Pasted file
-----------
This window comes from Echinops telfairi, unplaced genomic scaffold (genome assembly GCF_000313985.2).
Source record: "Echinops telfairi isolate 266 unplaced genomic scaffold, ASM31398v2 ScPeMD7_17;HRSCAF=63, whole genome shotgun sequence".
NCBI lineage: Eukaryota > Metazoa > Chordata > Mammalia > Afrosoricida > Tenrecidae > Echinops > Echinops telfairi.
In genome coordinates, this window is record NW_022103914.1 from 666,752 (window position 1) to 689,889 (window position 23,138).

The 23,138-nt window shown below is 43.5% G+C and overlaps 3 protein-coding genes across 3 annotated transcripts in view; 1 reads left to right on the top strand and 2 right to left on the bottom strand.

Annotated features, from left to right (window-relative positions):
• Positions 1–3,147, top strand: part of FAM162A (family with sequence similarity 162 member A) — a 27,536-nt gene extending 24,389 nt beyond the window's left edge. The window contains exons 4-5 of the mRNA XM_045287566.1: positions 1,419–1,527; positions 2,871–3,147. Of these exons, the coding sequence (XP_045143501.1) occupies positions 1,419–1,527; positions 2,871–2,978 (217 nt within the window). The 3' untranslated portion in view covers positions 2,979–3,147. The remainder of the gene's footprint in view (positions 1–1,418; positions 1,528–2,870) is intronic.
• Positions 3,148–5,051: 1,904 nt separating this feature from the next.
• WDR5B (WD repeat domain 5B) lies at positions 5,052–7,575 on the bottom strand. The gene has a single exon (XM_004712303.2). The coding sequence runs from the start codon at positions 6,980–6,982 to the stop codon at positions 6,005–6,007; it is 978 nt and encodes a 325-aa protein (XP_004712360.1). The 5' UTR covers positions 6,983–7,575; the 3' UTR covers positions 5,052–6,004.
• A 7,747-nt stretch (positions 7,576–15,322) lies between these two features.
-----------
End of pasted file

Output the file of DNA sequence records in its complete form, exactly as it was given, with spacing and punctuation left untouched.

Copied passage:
This window comes from Echinops telfairi, unplaced genomic scaffold (genome assembly GCF_000313985.2).
Source record: "Echinops telfairi isolate 266 unplaced genomic scaffold, ASM31398v2 ScPeMD7_17;HRSCAF=63, whole genome shotgun sequence".
NCBI lineage: Eukaryota > Metazoa > Chordata > Mammalia > Afrosoricida > Tenrecidae > Echinops > Echinops telfairi.
In genome coordinates, this window is record NW_022103914.1 from 666,752 (window position 1) to 689,889 (window position 23,138).

The 23,138-nt window shown below is 43.5% G+C and overlaps 3 protein-coding genes across 3 annotated transcripts in view; 1 reads left to right on the top strand and 2 right to left on the bottom strand.

Annotated features, from left to right (window-relative positions):
• Positions 1–3,147, top strand: part of FAM162A (family with sequence similarity 162 member A) — a 27,536-nt gene extending 24,389 nt beyond the window's left edge. The window contains exons 4-5 of the mRNA XM_045287566.1: positions 1,419–1,527; positions 2,871–3,147. Of these exons, the coding sequence (XP_045143501.1) occupies positions 1,419–1,527; positions 2,871–2,978 (217 nt within the window). The 3' untranslated portion in view covers positions 2,979–3,147. The remainder of the gene's footprint in view (positions 1–1,418; positions 1,528–2,870) is intronic.
• Positions 3,148–5,051: 1,904 nt separating this feature from the next.
• WDR5B (WD repeat domain 5B) lies at positions 5,052–7,575 on the bottom strand. The gene has a single exon (XM_004712303.2). The coding sequence runs from the start codon at positions 6,980–6,982 to the stop codon at positions 6,005–6,007; it is 978 nt and encodes a 325-aa protein (XP_004712360.1). The 5' UTR covers positions 6,983–7,575; the 3' UTR covers positions 5,052–6,004.
• A 7,747-nt stretch (positions 7,576–15,322) lies between these two features.